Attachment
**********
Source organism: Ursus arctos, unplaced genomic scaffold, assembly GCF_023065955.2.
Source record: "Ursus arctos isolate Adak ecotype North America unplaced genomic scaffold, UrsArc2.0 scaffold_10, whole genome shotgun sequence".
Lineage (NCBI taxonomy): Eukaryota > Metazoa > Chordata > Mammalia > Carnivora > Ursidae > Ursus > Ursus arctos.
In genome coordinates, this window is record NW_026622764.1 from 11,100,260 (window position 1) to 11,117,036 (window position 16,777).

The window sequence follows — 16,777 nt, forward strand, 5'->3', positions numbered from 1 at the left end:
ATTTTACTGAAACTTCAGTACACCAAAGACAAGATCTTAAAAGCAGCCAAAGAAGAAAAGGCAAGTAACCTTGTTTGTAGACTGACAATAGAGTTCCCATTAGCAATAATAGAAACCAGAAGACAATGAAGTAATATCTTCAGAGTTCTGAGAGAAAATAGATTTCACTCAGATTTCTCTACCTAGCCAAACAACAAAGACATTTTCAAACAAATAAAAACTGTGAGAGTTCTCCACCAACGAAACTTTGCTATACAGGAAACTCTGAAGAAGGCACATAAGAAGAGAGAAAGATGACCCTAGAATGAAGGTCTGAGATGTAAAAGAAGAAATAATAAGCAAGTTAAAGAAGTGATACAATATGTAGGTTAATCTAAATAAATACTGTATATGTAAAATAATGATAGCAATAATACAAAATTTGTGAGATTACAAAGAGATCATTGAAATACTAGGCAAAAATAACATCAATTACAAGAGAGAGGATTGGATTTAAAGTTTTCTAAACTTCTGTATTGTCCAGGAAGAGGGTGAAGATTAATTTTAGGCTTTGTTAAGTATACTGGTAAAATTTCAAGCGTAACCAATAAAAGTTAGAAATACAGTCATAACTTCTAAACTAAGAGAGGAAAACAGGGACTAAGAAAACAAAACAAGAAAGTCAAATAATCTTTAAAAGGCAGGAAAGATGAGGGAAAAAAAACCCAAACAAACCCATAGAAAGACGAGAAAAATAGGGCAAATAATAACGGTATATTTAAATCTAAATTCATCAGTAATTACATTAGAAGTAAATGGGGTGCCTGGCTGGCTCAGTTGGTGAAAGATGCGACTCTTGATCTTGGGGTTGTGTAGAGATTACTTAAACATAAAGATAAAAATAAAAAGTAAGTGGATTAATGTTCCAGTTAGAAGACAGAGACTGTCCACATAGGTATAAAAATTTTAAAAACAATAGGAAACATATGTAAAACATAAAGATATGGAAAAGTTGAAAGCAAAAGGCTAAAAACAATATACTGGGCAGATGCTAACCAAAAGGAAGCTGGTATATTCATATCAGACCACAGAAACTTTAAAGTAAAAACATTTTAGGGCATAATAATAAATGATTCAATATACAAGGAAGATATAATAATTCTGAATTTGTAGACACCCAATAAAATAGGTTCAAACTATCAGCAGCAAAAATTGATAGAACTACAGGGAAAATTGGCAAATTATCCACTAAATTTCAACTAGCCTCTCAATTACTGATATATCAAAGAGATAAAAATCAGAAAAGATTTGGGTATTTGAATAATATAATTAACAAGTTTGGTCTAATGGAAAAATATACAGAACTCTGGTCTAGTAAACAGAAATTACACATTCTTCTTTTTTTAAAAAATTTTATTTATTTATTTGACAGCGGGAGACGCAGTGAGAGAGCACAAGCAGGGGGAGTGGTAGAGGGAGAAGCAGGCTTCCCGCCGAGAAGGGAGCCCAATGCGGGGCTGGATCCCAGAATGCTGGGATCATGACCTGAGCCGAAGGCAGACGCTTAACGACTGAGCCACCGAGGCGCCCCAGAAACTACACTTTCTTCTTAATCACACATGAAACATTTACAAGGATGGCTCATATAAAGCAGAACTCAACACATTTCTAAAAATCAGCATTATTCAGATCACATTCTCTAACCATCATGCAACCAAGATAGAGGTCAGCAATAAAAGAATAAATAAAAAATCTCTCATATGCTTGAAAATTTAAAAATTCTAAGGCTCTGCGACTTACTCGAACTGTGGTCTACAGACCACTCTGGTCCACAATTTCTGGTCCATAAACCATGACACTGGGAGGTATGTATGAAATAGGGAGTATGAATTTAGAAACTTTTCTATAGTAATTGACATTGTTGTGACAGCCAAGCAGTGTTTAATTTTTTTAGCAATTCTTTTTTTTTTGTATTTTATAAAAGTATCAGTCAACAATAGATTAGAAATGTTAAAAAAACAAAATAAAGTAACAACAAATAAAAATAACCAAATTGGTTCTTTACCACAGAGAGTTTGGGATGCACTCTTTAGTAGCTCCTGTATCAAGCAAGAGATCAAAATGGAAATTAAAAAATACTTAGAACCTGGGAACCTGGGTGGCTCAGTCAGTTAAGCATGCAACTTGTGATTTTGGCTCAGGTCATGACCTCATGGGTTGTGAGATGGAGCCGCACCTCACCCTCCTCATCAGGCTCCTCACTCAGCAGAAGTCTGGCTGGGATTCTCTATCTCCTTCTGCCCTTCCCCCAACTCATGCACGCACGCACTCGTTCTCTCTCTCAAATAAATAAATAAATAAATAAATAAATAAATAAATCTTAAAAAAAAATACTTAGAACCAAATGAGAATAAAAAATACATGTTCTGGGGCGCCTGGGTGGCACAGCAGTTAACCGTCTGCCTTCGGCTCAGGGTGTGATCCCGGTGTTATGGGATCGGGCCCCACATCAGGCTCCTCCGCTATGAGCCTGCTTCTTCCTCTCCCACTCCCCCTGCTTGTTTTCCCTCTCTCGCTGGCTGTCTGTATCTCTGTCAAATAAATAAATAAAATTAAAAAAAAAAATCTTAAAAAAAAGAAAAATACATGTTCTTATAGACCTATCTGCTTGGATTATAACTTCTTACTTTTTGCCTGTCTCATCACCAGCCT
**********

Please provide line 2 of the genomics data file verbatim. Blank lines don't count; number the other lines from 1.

Source record: "Ursus arctos isolate Adak ecotype North America unplaced genomic scaffold, UrsArc2.0 scaffold_10, whole genome shotgun sequence".